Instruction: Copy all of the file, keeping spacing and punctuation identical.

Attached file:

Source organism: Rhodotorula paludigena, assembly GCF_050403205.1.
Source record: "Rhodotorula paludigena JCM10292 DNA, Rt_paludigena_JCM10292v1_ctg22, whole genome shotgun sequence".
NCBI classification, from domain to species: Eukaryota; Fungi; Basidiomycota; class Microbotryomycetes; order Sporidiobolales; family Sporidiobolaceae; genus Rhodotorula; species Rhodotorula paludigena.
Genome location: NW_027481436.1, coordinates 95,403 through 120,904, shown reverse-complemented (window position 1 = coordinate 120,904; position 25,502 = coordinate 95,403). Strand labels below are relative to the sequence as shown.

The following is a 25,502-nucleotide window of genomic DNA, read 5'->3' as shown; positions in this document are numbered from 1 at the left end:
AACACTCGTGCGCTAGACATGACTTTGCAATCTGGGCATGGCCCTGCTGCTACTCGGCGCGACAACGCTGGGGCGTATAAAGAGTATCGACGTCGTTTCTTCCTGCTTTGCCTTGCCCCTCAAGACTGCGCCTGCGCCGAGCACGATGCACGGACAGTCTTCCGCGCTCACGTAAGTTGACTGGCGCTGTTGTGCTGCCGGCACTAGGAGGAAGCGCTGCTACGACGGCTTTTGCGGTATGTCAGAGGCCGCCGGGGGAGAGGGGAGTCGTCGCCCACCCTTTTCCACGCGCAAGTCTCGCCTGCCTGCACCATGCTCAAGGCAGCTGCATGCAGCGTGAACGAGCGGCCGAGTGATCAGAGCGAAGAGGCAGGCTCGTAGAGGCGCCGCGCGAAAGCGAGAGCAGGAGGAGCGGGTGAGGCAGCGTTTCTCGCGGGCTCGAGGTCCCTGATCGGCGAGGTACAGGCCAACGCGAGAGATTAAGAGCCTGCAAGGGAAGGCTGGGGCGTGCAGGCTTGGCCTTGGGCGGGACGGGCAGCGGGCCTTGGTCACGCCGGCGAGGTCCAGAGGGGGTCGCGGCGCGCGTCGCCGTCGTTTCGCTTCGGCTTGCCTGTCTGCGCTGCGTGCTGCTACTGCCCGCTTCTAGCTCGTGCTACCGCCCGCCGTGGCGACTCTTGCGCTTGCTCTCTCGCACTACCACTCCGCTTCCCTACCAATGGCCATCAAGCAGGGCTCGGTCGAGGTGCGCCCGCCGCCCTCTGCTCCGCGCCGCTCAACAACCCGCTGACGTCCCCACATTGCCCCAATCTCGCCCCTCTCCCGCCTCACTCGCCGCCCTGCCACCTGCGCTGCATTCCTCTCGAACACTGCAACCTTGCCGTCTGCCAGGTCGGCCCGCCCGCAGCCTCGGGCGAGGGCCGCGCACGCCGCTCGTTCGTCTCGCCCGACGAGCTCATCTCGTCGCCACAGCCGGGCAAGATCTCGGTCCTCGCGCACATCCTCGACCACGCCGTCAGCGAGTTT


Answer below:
Source organism: Rhodotorula paludigena, assembly GCF_050403205.1.
Source record: "Rhodotorula paludigena JCM10292 DNA, Rt_paludigena_JCM10292v1_ctg22, whole genome shotgun sequence".
NCBI classification, from domain to species: Eukaryota; Fungi; Basidiomycota; class Microbotryomycetes; order Sporidiobolales; family Sporidiobolaceae; genus Rhodotorula; species Rhodotorula paludigena.
Genome location: NW_027481436.1, coordinates 95,403 through 120,904, shown reverse-complemented (window position 1 = coordinate 120,904; position 25,502 = coordinate 95,403). Strand labels below are relative to the sequence as shown.

The following is a 25,502-nucleotide window of genomic DNA, read 5'->3' as shown; positions in this document are numbered from 1 at the left end:
AACACTCGTGCGCTAGACATGACTTTGCAATCTGGGCATGGCCCTGCTGCTACTCGGCGCGACAACGCTGGGGCGTATAAAGAGTATCGACGTCGTTTCTTCCTGCTTTGCCTTGCCCCTCAAGACTGCGCCTGCGCCGAGCACGATGCACGGACAGTCTTCCGCGCTCACGTAAGTTGACTGGCGCTGTTGTGCTGCCGGCACTAGGAGGAAGCGCTGCTACGACGGCTTTTGCGGTATGTCAGAGGCCGCCGGGGGAGAGGGGAGTCGTCGCCCACCCTTTTCCACGCGCAAGTCTCGCCTGCCTGCACCATGCTCAAGGCAGCTGCATGCAGCGTGAACGAGCGGCCGAGTGATCAGAGCGAAGAGGCAGGCTCGTAGAGGCGCCGCGCGAAAGCGAGAGCAGGAGGAGCGGGTGAGGCAGCGTTTCTCGCGGGCTCGAGGTCCCTGATCGGCGAGGTACAGGCCAACGCGAGAGATTAAGAGCCTGCAAGGGAAGGCTGGGGCGTGCAGGCTTGGCCTTGGGCGGGACGGGCAGCGGGCCTTGGTCACGCCGGCGAGGTCCAGAGGGGGTCGCGGCGCGCGTCGCCGTCGTTTCGCTTCGGCTTGCCTGTCTGCGCTGCGTGCTGCTACTGCCCGCTTCTAGCTCGTGCTACCGCCCGCCGTGGCGACTCTTGCGCTTGCTCTCTCGCACTACCACTCCGCTTCCCTACCAATGGCCATCAAGCAGGGCTCGGTCGAGGTGCGCCCGCCGCCCTCTGCTCCGCGCCGCTCAACAACCCGCTGACGTCCCCACATTGCCCCAATCTCGCCCCTCTCCCGCCTCACTCGCCGCCCTGCCACCTGCGCTGCATTCCTCTCGAACACTGCAACCTTGCCGTCTGCCAGGTCGGCCCGCCCGCAGCCTCGGGCGAGGGCCGCGCACGCCGCTCGTTCGTCTCGCCCGACGAGCTCATCTCGTCGCCACAGCCGGGCAAGATCTCGGTCCTCGCGCACATCCTCGACCACGCCGTCAGCGAGTTT